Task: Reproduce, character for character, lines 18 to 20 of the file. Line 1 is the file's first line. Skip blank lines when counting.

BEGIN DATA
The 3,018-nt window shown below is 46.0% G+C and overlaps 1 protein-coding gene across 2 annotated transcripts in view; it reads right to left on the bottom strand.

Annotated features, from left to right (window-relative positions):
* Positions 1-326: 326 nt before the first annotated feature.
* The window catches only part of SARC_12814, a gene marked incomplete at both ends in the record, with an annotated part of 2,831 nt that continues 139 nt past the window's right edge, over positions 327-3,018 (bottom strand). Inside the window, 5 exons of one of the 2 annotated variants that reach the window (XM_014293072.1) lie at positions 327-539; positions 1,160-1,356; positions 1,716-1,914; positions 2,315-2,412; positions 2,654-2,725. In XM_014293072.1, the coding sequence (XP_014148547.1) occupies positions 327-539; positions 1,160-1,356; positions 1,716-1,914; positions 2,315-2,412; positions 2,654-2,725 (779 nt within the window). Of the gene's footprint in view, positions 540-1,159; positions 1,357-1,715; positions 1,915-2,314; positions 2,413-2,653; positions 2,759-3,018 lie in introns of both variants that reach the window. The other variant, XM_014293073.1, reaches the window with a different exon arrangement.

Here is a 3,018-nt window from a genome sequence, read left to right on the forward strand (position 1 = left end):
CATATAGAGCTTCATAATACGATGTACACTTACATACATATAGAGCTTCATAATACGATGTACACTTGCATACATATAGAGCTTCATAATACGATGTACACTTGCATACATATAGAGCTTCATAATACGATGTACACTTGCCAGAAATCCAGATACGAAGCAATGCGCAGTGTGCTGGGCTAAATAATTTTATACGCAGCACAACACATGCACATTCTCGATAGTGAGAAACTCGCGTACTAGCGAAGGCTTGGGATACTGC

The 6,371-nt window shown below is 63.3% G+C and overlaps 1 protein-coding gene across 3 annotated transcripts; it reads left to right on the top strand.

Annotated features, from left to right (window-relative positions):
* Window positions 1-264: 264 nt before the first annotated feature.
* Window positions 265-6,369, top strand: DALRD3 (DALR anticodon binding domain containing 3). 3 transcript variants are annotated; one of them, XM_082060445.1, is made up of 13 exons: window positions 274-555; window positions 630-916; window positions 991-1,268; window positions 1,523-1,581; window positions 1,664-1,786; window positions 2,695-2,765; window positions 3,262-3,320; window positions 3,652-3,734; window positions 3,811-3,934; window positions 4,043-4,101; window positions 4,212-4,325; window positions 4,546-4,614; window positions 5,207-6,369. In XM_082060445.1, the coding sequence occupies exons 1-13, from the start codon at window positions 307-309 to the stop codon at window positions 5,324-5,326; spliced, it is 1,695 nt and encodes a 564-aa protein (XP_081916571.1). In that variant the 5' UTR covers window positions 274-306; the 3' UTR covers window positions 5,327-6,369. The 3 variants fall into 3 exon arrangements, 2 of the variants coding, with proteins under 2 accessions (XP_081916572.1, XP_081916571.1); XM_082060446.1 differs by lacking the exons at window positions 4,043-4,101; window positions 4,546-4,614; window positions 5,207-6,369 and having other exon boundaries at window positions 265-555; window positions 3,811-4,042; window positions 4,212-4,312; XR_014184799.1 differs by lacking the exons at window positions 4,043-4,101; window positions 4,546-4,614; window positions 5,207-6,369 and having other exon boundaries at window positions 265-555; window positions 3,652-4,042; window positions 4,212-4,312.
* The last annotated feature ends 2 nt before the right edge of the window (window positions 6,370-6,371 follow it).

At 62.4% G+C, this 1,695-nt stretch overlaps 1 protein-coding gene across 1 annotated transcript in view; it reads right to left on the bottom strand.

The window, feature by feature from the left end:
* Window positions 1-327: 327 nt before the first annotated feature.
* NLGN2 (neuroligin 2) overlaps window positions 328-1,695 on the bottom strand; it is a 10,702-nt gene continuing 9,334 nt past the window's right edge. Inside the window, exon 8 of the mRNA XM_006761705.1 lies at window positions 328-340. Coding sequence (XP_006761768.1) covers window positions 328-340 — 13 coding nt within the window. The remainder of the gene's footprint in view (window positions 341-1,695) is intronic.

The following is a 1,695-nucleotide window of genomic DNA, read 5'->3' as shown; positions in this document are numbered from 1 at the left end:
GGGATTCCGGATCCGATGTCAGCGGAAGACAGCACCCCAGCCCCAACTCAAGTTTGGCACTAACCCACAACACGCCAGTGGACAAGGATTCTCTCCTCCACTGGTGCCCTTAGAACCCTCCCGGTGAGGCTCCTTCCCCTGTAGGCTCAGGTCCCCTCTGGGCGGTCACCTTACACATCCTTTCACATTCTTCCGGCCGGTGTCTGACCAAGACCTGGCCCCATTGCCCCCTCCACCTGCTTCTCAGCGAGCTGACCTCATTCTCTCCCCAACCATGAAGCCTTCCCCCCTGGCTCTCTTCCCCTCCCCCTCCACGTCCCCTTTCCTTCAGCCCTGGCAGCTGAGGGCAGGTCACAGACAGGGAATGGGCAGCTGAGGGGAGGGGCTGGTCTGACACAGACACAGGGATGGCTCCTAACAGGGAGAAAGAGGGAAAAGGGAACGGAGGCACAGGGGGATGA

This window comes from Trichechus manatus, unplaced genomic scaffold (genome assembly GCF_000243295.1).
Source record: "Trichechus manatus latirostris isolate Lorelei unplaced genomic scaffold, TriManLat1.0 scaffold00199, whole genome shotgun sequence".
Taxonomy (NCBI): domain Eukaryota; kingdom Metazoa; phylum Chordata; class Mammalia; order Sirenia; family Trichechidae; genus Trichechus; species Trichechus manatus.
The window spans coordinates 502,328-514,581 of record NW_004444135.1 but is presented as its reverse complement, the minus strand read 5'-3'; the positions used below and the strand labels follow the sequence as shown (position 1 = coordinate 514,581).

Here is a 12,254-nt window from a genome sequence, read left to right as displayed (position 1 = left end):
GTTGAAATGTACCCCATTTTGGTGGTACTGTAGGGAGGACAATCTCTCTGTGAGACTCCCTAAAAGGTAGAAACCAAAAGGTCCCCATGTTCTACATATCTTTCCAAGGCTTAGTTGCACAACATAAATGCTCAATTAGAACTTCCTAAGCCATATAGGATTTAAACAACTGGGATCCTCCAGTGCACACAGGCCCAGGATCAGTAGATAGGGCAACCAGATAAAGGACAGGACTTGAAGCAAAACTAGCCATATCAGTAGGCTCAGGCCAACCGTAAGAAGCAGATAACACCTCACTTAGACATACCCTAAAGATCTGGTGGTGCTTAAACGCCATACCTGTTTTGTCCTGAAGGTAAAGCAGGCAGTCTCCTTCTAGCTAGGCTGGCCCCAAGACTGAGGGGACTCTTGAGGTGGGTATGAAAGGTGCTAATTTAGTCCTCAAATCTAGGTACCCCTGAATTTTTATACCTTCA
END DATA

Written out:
This window comes from Trichechus manatus, unplaced genomic scaffold (genome assembly GCF_000243295.1).
Source record: "Trichechus manatus latirostris isolate Lorelei unplaced genomic scaffold, TriManLat1.0 scaffold00199, whole genome shotgun sequence".
Taxonomy (NCBI): domain Eukaryota; kingdom Metazoa; phylum Chordata; class Mammalia; order Sirenia; family Trichechidae; genus Trichechus; species Trichechus manatus.